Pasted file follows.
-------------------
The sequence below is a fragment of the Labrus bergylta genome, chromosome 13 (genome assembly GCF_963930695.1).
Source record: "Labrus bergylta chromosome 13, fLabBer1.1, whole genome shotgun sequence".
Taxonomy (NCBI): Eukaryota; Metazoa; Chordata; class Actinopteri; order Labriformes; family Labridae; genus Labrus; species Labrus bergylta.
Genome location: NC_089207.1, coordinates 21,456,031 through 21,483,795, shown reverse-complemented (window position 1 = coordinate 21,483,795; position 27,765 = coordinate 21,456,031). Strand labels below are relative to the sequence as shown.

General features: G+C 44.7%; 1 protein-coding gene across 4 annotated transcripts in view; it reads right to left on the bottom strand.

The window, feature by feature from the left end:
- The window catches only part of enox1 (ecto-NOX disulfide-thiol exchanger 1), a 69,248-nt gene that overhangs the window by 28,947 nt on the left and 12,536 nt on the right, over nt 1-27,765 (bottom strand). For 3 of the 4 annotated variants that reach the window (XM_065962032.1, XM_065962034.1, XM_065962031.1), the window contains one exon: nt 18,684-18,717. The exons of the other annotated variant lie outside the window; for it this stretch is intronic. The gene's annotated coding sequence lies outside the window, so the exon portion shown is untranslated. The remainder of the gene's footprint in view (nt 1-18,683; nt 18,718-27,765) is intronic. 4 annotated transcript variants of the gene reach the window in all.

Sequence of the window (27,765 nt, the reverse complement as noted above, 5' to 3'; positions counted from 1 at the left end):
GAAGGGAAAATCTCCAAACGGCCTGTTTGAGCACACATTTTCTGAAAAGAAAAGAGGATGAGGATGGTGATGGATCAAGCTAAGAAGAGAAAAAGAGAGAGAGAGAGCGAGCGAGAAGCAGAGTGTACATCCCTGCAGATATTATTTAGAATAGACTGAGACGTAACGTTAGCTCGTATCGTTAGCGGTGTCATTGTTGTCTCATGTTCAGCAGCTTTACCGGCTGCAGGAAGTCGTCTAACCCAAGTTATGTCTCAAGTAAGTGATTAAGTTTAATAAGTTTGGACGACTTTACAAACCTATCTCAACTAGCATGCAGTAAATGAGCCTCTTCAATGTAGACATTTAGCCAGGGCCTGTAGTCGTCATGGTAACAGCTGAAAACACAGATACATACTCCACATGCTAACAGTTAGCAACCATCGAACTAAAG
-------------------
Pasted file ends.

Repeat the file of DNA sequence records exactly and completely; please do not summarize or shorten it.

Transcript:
The sequence below is a fragment of the Labrus bergylta genome, chromosome 13 (genome assembly GCF_963930695.1).
Source record: "Labrus bergylta chromosome 13, fLabBer1.1, whole genome shotgun sequence".
Taxonomy (NCBI): Eukaryota; Metazoa; Chordata; class Actinopteri; order Labriformes; family Labridae; genus Labrus; species Labrus bergylta.
Genome location: NC_089207.1, coordinates 21,456,031 through 21,483,795, shown reverse-complemented (window position 1 = coordinate 21,483,795; position 27,765 = coordinate 21,456,031). Strand labels below are relative to the sequence as shown.

General features: G+C 44.7%; 1 protein-coding gene across 4 annotated transcripts in view; it reads right to left on the bottom strand.

The window, feature by feature from the left end:
- The window catches only part of enox1 (ecto-NOX disulfide-thiol exchanger 1), a 69,248-nt gene that overhangs the window by 28,947 nt on the left and 12,536 nt on the right, over nt 1-27,765 (bottom strand). For 3 of the 4 annotated variants that reach the window (XM_065962032.1, XM_065962034.1, XM_065962031.1), the window contains one exon: nt 18,684-18,717. The exons of the other annotated variant lie outside the window; for it this stretch is intronic. The gene's annotated coding sequence lies outside the window, so the exon portion shown is untranslated. The remainder of the gene's footprint in view (nt 1-18,683; nt 18,718-27,765) is intronic. 4 annotated transcript variants of the gene reach the window in all.

Sequence of the window (27,765 nt, the reverse complement as noted above, 5' to 3'; positions counted from 1 at the left end):
GAAGGGAAAATCTCCAAACGGCCTGTTTGAGCACACATTTTCTGAAAAGAAAAGAGGATGAGGATGGTGATGGATCAAGCTAAGAAGAGAAAAAGAGAGAGAGAGAGCGAGCGAGAAGCAGAGTGTACATCCCTGCAGATATTATTTAGAATAGACTGAGACGTAACGTTAGCTCGTATCGTTAGCGGTGTCATTGTTGTCTCATGTTCAGCAGCTTTACCGGCTGCAGGAAGTCGTCTAACCCAAGTTATGTCTCAAGTAAGTGATTAAGTTTAATAAGTTTGGACGACTTTACAAACCTATCTCAACTAGCATGCAGTAAATGAGCCTCTTCAATGTAGACATTTAGCCAGGGCCTGTAGTCGTCATGGTAACAGCTGAAAACACAGATACATACTCCACATGCTAACAGTTAGCAACCATCGAACTAAAG